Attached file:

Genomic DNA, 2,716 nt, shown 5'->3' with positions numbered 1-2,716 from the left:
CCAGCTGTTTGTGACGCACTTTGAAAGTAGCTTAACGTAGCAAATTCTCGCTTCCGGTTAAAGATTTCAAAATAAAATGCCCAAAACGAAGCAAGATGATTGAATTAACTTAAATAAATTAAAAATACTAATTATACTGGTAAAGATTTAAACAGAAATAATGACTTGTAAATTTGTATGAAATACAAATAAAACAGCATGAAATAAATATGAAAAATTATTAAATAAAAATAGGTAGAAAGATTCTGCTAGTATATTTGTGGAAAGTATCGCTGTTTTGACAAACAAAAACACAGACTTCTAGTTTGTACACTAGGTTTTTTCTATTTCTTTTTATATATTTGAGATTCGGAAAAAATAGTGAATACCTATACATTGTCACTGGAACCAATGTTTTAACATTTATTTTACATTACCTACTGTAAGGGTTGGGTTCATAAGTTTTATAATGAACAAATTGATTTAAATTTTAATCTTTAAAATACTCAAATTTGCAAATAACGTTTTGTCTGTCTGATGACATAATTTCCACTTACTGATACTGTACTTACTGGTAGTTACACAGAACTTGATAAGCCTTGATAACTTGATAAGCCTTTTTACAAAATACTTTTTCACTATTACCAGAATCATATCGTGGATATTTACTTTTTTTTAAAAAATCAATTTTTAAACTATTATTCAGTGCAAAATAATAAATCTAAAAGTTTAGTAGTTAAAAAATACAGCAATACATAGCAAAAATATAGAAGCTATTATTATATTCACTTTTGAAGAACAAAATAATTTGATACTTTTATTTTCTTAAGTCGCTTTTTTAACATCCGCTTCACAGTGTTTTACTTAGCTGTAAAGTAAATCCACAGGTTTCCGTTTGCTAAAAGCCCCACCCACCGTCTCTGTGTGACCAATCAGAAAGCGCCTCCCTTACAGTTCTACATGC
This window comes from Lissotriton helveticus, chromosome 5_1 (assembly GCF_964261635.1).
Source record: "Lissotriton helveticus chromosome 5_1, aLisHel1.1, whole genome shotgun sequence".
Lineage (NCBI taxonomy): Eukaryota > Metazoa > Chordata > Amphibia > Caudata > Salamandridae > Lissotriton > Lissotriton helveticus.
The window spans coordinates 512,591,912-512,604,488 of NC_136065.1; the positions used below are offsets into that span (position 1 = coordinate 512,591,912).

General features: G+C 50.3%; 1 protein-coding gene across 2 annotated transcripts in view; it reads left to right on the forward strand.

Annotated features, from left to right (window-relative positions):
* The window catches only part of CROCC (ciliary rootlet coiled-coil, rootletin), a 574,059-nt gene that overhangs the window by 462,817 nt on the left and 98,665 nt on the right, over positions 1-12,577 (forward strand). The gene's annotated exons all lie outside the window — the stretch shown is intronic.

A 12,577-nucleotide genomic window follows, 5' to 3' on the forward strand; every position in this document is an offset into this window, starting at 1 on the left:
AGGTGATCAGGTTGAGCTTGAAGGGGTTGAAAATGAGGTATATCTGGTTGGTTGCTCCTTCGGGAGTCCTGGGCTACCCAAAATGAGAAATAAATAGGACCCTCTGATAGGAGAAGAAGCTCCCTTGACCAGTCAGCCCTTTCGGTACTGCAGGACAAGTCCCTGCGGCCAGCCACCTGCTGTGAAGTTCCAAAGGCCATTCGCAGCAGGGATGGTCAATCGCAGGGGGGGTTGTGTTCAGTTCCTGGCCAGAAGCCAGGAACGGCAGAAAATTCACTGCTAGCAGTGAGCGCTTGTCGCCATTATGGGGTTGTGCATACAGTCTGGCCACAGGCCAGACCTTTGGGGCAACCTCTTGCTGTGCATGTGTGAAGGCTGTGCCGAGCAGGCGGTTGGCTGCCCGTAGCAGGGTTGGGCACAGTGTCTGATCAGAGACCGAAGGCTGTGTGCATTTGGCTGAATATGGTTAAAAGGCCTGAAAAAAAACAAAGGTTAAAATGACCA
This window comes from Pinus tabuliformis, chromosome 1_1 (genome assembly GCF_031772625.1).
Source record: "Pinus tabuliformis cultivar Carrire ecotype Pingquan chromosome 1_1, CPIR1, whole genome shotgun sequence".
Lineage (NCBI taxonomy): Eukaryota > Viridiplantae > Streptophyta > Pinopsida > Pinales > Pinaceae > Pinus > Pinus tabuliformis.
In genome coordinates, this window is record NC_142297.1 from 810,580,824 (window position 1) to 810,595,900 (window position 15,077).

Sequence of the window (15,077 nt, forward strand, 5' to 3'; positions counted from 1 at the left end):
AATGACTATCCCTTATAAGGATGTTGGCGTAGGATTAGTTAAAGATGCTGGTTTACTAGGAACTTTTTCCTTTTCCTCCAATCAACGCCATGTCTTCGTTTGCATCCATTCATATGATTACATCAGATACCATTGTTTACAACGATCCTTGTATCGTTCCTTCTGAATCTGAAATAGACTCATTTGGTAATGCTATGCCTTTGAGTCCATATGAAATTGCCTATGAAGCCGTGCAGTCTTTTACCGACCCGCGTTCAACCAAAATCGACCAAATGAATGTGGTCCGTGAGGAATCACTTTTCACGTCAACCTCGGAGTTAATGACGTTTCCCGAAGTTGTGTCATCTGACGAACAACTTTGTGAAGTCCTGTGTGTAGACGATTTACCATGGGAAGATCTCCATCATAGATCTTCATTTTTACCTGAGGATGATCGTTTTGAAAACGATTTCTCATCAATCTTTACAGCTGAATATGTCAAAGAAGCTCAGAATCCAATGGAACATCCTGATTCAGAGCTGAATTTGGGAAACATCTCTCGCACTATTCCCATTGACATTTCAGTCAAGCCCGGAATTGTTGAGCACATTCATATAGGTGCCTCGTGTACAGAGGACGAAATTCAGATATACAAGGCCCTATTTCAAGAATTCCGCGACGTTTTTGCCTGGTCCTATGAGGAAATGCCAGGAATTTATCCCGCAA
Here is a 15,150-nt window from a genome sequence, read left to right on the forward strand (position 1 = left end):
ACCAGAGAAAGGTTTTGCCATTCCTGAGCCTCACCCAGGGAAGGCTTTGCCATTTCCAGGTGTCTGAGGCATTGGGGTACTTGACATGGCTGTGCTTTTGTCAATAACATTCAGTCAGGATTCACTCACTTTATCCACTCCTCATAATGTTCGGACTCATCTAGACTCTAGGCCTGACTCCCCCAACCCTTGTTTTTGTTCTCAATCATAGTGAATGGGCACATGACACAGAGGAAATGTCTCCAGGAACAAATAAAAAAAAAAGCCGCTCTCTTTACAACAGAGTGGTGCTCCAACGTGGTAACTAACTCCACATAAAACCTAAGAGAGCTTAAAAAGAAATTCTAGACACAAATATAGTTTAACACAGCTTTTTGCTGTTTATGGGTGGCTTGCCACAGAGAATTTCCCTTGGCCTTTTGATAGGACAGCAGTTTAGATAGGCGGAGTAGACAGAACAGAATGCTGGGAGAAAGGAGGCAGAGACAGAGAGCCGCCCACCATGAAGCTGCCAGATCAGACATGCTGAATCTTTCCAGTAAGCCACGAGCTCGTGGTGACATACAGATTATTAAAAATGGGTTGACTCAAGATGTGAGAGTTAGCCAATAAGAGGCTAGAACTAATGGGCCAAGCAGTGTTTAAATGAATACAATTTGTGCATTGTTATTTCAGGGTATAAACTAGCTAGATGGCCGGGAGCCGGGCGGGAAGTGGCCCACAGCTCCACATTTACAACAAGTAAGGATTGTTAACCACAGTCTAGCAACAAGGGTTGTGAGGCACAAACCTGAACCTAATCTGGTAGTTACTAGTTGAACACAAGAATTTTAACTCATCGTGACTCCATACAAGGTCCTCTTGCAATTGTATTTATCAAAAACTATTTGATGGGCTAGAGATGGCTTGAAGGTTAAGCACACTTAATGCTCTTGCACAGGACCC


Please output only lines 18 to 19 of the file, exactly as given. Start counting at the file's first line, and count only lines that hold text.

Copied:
Here is a 15,150-nt window from a genome sequence, read left to right on the forward strand (position 1 = left end):
ACCAGAGAAAGGTTTTGCCATTCCTGAGCCTCACCCAGGGAAGGCTTTGCCATTTCCAGGTGTCTGAGGCATTGGGGTACTTGACATGGCTGTGCTTTTGTCAATAACATTCAGTCAGGATTCACTCACTTTATCCACTCCTCATAATGTTCGGACTCATCTAGACTCTAGGCCTGACTCCCCCAACCCTTGTTTTTGTTCTCAATCATAGTGAATGGGCACATGACACAGAGGAAATGTCTCCAGGAACAAATAAAAAAAAAAGCCGCTCTCTTTACAACAGAGTGGTGCTCCAACGTGGTAACTAACTCCACATAAAACCTAAGAGAGCTTAAAAAGAAATTCTAGACACAAATATAGTTTAACACAGCTTTTTGCTGTTTATGGGTGGCTTGCCACAGAGAATTTCCCTTGGCCTTTTGATAGGACAGCAGTTTAGATAGGCGGAGTAGACAGAACAGAATGCTGGGAGAAAGGAGGCAGAGACAGAGAGCCGCCCACCATGAAGCTGCCAGATCAGACATGCTGAATCTTTCCAGTAAGCCACGAGCTCGTGGTGACATACAGATTATTAAAAATGGGTTGACTCAAGATGTGAGAGTTAGCCAATAAGAGGCTAGAACTAATGGGCCAAGCAGTGTTTAAATGAATACAATTTGTGCATTGTTATTTCAGGGTATAAACTAGCTAGATGGCCGGGAGCCGGGCGGGAAGTGGCCCACAGCTCCACATTTACAACAAGTAAGGATTGTTAACCACAGTCTAGCAACAAGGGTTGTGAGGCACAAACCTGAACCTAATCTGGTAGTTACTAGTTGAACACAAGAATTTTAACTCATCGTGACTCCATACAAGGTCCTCTTGCAATTGTATTTATCAAAAACTATTTGATGGGCTAGAGATGGCTTGAAGGTTAAGCACACTTAATGCTCTTGCACAGGACCC